4. Blocks

A block is a piece of configurable output that can be reused across different templates and applications. When we talk about a website for example, we can already think about reusing menus, breadcrumbs, sidebar etc. There are two parts to a block. The first one is the configuration class where it's goal is to provide the template all the necessary variables it needs to output. The second one is the actual template. Though when we think about template, it's usually in HTML, but often it could also be XML, JSON, query, image data, so we have to keep blocks very flexible.

Lets first start with a menu block defined in the front application. Inside front/block make a file called menu.php and paste Figure 1.

Figure 15. menu.php
<?php //-->
class Front_Block_Menu extends Eden_Block {
	/* Constants
	/* Public Properties
	/* Protected Properties
	protected $_menu = array();
	protected $_active = NULL;
	/* Private Properties
	/* Magic
	public function __construct(array $menu) {
		$this->_menu = $menu;
	/* Public Methods
	 * Set the active menu item, given the href
	 * @param string
	 * @return this
	public function setActive($href) {
		$this->_active = $href;
		return $this;
	 * Returns the template variables in key value format
	 * @param array data
	 * @return array
	public function getVariables() {
		return array(
			'menu' 		=> $this->_menu,
			'active'	=> $this->_active);
	 * Returns a template file
	 * @param array data
	 * @return string
	public function getTemplate() {
		return realpath(dirname(__FILE__).'/menu.phtml');
	/* Protected Methods
	/* Private Methods

When we extend Eden_Block we need to define getVariables() and getTemplate() as a requirement. We separated these two methods to what they are for flexibility. For instances, you can provide your own logic to form the variables and reuse the block template or you can reuse the block formed variables and use a different template. Figure 16 shows how we can easily change out block parts without extending.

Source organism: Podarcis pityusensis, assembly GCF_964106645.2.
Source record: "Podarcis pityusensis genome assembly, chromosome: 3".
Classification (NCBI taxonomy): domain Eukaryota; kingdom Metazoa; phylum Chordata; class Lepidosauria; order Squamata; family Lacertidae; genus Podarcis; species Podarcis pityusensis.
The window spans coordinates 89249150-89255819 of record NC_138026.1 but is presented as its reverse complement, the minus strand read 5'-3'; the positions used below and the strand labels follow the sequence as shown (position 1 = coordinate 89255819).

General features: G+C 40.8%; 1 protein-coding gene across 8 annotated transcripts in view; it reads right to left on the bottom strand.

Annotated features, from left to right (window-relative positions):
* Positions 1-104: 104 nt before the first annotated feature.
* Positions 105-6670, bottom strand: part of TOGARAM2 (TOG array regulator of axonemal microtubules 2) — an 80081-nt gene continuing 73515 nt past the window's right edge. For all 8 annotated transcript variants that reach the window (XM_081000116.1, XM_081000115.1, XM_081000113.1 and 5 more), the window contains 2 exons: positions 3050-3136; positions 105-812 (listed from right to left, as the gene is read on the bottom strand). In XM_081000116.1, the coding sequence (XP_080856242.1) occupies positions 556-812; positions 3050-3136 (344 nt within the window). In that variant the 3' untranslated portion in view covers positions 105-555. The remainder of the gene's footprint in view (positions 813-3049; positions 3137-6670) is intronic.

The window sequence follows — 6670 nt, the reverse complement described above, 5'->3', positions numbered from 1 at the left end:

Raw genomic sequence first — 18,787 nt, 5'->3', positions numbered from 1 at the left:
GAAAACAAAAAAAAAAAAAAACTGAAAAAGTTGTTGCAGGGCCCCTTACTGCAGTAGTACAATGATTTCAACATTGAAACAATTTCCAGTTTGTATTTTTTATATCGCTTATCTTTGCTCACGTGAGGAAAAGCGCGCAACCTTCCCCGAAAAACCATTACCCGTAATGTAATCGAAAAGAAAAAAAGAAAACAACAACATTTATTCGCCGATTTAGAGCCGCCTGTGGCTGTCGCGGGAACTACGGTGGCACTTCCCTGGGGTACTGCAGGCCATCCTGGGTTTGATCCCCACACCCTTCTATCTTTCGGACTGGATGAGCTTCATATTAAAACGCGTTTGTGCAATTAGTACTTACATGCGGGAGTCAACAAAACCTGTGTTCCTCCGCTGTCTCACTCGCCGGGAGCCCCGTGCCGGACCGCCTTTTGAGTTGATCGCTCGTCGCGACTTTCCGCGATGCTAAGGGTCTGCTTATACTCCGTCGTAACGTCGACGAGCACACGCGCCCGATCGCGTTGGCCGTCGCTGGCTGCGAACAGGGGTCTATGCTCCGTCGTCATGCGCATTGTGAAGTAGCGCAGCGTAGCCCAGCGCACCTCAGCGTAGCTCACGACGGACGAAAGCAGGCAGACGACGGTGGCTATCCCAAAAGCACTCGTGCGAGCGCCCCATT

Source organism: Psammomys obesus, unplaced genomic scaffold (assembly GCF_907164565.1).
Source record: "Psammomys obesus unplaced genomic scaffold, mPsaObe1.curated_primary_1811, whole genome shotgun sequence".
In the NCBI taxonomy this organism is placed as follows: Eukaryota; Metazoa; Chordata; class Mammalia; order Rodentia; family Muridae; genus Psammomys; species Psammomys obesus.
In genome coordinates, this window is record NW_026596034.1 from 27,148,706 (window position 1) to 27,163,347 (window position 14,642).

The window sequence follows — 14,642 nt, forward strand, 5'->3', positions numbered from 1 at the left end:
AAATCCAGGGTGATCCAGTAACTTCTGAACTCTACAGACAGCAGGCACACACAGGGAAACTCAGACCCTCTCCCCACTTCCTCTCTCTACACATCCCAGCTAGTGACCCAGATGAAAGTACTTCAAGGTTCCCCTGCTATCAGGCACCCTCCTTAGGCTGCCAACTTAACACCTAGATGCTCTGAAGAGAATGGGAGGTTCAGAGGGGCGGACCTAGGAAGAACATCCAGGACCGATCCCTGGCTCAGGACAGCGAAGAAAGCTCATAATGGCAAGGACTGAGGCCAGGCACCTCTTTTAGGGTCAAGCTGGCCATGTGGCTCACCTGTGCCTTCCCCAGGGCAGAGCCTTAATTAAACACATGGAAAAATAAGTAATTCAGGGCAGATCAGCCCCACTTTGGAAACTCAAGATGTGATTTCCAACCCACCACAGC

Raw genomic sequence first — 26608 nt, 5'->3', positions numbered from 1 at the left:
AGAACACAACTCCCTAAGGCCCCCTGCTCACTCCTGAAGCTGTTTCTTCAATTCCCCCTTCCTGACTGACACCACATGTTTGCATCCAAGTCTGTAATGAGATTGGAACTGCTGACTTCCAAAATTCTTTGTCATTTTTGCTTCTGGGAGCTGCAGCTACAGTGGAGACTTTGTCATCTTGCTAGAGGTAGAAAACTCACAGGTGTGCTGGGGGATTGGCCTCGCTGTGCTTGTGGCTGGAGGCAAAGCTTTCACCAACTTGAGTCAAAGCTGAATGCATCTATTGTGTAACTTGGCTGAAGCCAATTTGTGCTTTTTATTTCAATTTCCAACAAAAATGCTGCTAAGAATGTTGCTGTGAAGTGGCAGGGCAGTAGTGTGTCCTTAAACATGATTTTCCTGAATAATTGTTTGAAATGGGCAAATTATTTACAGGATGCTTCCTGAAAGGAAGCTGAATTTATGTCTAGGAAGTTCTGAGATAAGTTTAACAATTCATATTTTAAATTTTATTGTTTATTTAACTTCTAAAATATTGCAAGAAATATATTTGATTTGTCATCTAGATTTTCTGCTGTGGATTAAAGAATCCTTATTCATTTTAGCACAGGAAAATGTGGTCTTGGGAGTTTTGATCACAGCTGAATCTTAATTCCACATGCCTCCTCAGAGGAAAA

Figure 2. Interchanging template file and variables
$file = __DIR__.'/custom_menu.phtml';
$data = front()->Front_Block_Menu()->getVariables();
echo front()->template($file, $data);


$file = front()->Front_Block_Menu()->getTemplate();
$data = array('menu' => $customMenu, 'active' => $customActive);
echo front()->template($file, $data);

Going back to Figure 1, we also defined a custom method which will set which menu item will be active. Block methods can be freely defined as you need them. The more available options you define, the more powerful your block becomes. Next create another file in front/block called menu.phtml and paste Figure 3.

Figure 3. menu.phtml
	<?php foreach($menu as $href => $label): ?>
	<?php if($href == $active): ?>
	<li><strong><?php echo $label; ?></strong></li>
	<?php else: ?>
	<li><a href="<?php echo $href; ?>"><?php echo $label; ?></a></li>
	<?php endif; ?>
	<?php endforeach; ?>

Now that we have our block defined, open front/page/index.php look inside public function render() and paste Figure 4 before the return.

Figure 4. Test Drive Menu
$menu = array(
	'/post'		=> 'Posts',
	'/about'	=> 'About Me',
	'/contact'	=> 'Contact Me');
echo front()->Front_Block_Menu($menu)->setActive('/about');
Don't forget to remove Figure 4 from front/page/index.php when your done testing.

The beauty part of blocks is that once you define a generic block, you can reuse that code over and over again, promoting reusability.

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